A £7 million new study has been launched to find out how offshore wind farms impact the marine environment.
The ECOWind programme and its findings are of particular interest to the Scottish fishing industry, which has raised concerns in the past over the pace of development in offshore renewable energy.
But, earlier today (August 24), a spokesman for Scottish fishing said it was “deeply disappointing” EcoWind’s steering group has no representatives from the industry.
ECOWind is a joint initiative led by the Natural Environment Research Council (Nerc), in partnership with The Crown Estate and Department for Environment, Food and Rural Affairs.
Its launch comes just a few weeks after North Sea energy firm Equinor announced a new trial aimed at better understanding how fishers can safely operate around and within floating offshore wind farms.
Scottish Government agency Marine Scotland is also leading an initiative, ScotMer, focused on better understanding and assessing the environmental and socioeconomic implications of offshore renewable developments.
Offshore wind projects around the UK are expected to deliver 40 gigawatts of energy production by 2030.
Nerc said its four-year programme would fund “leading-edge” research into how turbines affect the marine environment, alongside other growing pressures on UK ecosystems – including climate change and human activities such as fishing.
In particular, researchers will focus on how fish populations and inter-species interactions are responding to offshore wind developments, and how innovative technologies can be used to “improve our understanding” of the relationship.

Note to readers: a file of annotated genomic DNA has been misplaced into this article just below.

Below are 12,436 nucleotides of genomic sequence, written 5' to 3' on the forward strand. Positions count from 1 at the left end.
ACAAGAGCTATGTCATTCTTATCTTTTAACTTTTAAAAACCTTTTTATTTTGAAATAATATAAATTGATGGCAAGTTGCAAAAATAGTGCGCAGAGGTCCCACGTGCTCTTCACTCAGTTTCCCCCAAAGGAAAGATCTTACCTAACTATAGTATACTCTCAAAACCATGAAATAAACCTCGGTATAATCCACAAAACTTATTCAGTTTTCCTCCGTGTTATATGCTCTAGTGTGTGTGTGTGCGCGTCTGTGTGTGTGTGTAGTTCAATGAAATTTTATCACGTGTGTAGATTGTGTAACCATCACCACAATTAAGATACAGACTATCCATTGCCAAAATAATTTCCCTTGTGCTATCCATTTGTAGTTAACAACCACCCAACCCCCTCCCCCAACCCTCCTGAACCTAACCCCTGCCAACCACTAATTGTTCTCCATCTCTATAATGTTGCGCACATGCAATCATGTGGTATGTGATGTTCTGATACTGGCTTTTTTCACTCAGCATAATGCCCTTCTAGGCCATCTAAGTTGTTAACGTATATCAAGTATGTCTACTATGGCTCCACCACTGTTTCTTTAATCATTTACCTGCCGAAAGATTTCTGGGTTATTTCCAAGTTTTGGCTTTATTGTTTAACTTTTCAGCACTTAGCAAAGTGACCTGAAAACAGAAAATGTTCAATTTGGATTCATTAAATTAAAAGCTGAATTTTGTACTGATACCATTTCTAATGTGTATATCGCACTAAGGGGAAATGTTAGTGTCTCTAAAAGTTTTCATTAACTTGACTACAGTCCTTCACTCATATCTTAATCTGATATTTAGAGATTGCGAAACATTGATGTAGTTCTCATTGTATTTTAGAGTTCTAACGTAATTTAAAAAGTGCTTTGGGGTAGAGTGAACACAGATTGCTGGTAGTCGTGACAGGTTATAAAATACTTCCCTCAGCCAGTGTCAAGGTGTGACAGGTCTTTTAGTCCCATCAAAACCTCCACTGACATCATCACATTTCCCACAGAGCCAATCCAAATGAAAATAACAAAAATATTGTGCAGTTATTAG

‘Long-term successful relationships’
Nerc – a public body funded by the Department for Business, Energy and Industrial Strategy – added the research findings would inform key decision-makers in the management of UK waters to help achieve Britain’s commitment to reach net-zero greenhouse gas emissions by 2050.
ECOWind is also expected to “engage the academic community”, helping to develop “long-term successful relationships” between researchers, government and industry.
Nerc research and skills director Susan Waldron said: “The UK has set a legal requirement to reach net-zero greenhouse gas emissions by 2050, which will reduce our contribution to climate change.
“Expanding sustainable energy generation is at the heart of the government’s strategy but it’s important we understand the response from wildlife and marine ecosystems to help manage this sustainably.
“This collaborative programme will analyse the ecological consequence of large-scale expansion of offshore windfarms to inform future policy decisions throughout UK waters.”
Mandy King, programme manager for The Crown Estate’s Offshore Wind Evidence and Change Programme, said the new research would “bring together industry, government and some of the brightest brains in the academic community”.
They will together use the power of science to “help us better understand long-term environmental change to our precious marine ecosystems and the role of offshore wind in it”, Ms King added.
Scottish Fishermen’s Federation (SFF) fisheries policy officer Malcolm Morrison said: “While further research will undoubtedly be helpful in generating evidence and data that could help the fishing and offshore wind renewables sectors to co-exist, it is deeply disappointing that this large steering group includes representatives from the energy, offshore renewables and NGO (Non-governmental organisation) sectors but none from the fishing industry.
“Due to spatial displacement in already crowded seas, ours is the sector most likely to feel the impact of the growth in offshore wind.”
Mr Morrison added: “The SFF is engaged with Marine Scotland in the ScotMER project, which covers seven different disciplines ranging from ornithology to fishing and socioeconomics, and we believe that we should be similarly involved in this latest project.”
|Wind Watch relies entirely
on User Funding